The American Medical Association plans to conduct its own comprehensive study of how physician-owned specialty hospitals affect the quality of care, patient-referral patterns and the economic viability of community hospitals.
The AMA's 550-member House of Delegates overwhelmingly approved a potentially controversial study that could alienate some members-including the cardiologists and orthopedic surgeons who have turned to specialty hospitals as a source of additional income. The study was among more than 200 reports and resolutions the AMA pored over during its annual meeting last week in Chicago.
"The AMA is going to have to look at this with a global view," said Michael Miller, a physician from Madison, Wis., who insisted that the report include how specialty facilities affect not-for-profit community and safety net hospitals. "We have to look at the entire (profession). Even if it has an impact one way or another on one specialty, or subspecialty, we need to study this with balance."
The AMA, which considers medical liability reform its top priority, also spent considerable time discussing malpractice, including a proposal to endorse the withholding of nonemergency services to plaintiffs' attorneys and their spouses. That suggestion was withdrawn amid considerable criticism. The organization also backed off a suggestion that the AMA underwrite a national Internet clearinghouse to publicly identify physicians who testify against fellow physicians in malpractice cases.
Despite the AMA's focus on malpractice, the growth of specialty hospitals over the past several years took center stage during part of the five-day meeting.
"This is the wave of the future-we have to face reality," said Franklin Zeplowitz, a general surgeon from Buffalo, N.Y. "We need to study the impact. It's going to become a major factor in healthcare. Will it require more stringent supervision? How about peer review? Are these hospitals undergoing proper scrutiny?"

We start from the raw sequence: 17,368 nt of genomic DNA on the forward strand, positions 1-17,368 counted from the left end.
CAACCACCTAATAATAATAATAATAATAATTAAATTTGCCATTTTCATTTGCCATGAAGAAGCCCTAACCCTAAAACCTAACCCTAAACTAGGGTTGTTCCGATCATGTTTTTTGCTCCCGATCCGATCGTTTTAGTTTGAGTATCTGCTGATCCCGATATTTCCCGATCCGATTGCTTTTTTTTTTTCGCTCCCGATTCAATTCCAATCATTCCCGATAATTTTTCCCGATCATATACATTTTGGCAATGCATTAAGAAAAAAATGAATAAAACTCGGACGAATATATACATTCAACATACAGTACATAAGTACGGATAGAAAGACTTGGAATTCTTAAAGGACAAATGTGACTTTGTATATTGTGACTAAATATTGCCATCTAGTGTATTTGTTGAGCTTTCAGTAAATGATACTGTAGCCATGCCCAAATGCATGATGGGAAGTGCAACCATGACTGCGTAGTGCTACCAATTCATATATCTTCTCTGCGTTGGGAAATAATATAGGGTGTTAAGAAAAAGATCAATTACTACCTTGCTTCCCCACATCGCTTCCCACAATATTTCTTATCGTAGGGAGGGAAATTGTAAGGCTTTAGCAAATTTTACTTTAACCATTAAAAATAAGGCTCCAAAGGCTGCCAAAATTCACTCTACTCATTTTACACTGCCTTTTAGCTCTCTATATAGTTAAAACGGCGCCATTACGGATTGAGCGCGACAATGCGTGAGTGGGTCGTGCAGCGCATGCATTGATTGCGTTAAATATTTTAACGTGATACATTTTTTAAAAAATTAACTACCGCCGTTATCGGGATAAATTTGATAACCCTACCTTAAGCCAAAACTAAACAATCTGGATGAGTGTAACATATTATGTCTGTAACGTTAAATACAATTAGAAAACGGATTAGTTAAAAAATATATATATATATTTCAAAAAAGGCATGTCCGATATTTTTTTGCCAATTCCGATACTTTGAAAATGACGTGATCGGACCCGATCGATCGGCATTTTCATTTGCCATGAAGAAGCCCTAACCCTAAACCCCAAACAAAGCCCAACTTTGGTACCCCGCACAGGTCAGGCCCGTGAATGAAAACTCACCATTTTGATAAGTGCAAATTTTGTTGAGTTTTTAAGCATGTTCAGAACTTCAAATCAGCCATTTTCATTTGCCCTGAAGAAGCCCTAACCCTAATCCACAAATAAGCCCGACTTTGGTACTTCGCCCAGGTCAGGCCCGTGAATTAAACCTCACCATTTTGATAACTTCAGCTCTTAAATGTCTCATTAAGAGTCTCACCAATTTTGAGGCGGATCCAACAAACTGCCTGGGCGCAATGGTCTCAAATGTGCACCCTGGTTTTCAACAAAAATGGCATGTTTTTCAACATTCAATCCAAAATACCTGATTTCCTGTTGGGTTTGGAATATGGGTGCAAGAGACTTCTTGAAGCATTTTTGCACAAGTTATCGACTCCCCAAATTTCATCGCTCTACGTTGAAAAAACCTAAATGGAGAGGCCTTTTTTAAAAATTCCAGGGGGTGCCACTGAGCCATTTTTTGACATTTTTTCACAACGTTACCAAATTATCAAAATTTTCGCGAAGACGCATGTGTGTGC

The struggle between community hospitals and specialty facilities has spawned an ugly war in some areas, triggering lawsuits from doctors whose hospital privileges have been withdrawn because of their financial involvement in competing specialty facilities.
The AMA's study, expected to be completed in time for the association's interim meeting in Atlanta in early December, is already partly under way, according to board member Duane Cady, a surgeon from Lafayette, N.Y. It is at such a preliminary stage he was not even sure whether staffers or board members had started substantive work on the project.
"I think this is a very important issue; it's high on everyone's agenda," Cady said. "There are a number of stakeholders involved: physicians, hospitals, insurers, patients. And the physician touches on all of them."
He said it is vital that the AMA produce a comprehensive report regardless of whether it offends any of the constituencies represented by the 250,000-member organization.
The AMA is the latest group to study specialty hospitals in the wake of the Medicare Prescription Drug, Improvement and Modernization Act of 2003, which imposed an 18-month moratorium on new doctor-owned facilities. Critics say that specialty facilities will have a devastating impact on community hospitals, stripping them of the high-margin services they need to underwrite money-losing departments and charity care.
As part of the moratorium, which was prompted by complaints from the American Hospital Association and other industry heavyweights, the federal government is undergoing its own extensive review of specialty hospitals, which primarily focus on profitable services such as cardiology and orthopedic surgery. The AMA's report is expected to precede similar studies by the Medicare Payment Advisory Commission and HHS, which are required as part of the Medicare modernization act to submit reports by March 2005 on the efficiency, cost and outcomes of specialty hospitals.
Critics of specialty hospitals hope the reports will lead Congress to either extend the moratorium or impose a permanent ban.
Meanwhile, the AMA's House of Delegates decided against taking action on a proposal to create an Internet listing of doctors who testify against other doctors. Troy Tippett, a neurological surgeon in Florida, where the state medical association maintains such a listing, said, "It casts sunshine on something that is ... in the dark." He said a list of these names might compel "those who testify to realize that they must tell the truth."
Critics slammed the idea, suggesting that it would imply that physicians who testify in malpractice cases are doing something wrong.
"If a person is harmed by malpractice, that plaintiff deserves truthful testimony on either side," said Carol Rose, an anesthesiologist from Pittsburgh.
J. Chris Hawk, the South Carolina surgeon who gained national attention for his proposal that physicians decline to provide anything but emergency care to plaintiffs' lawyers and spouses, abruptly withdrew what he described as his "infamous resolution" before it was even considered (See Outliers, p. 36).
Hawk's provocative proposal was denounced by a parade of colleagues, including Francis Kittredge, a neurologist from Bangor, Maine, who also has a law degree. He called it "an insult to all the good professionals in the legal profession."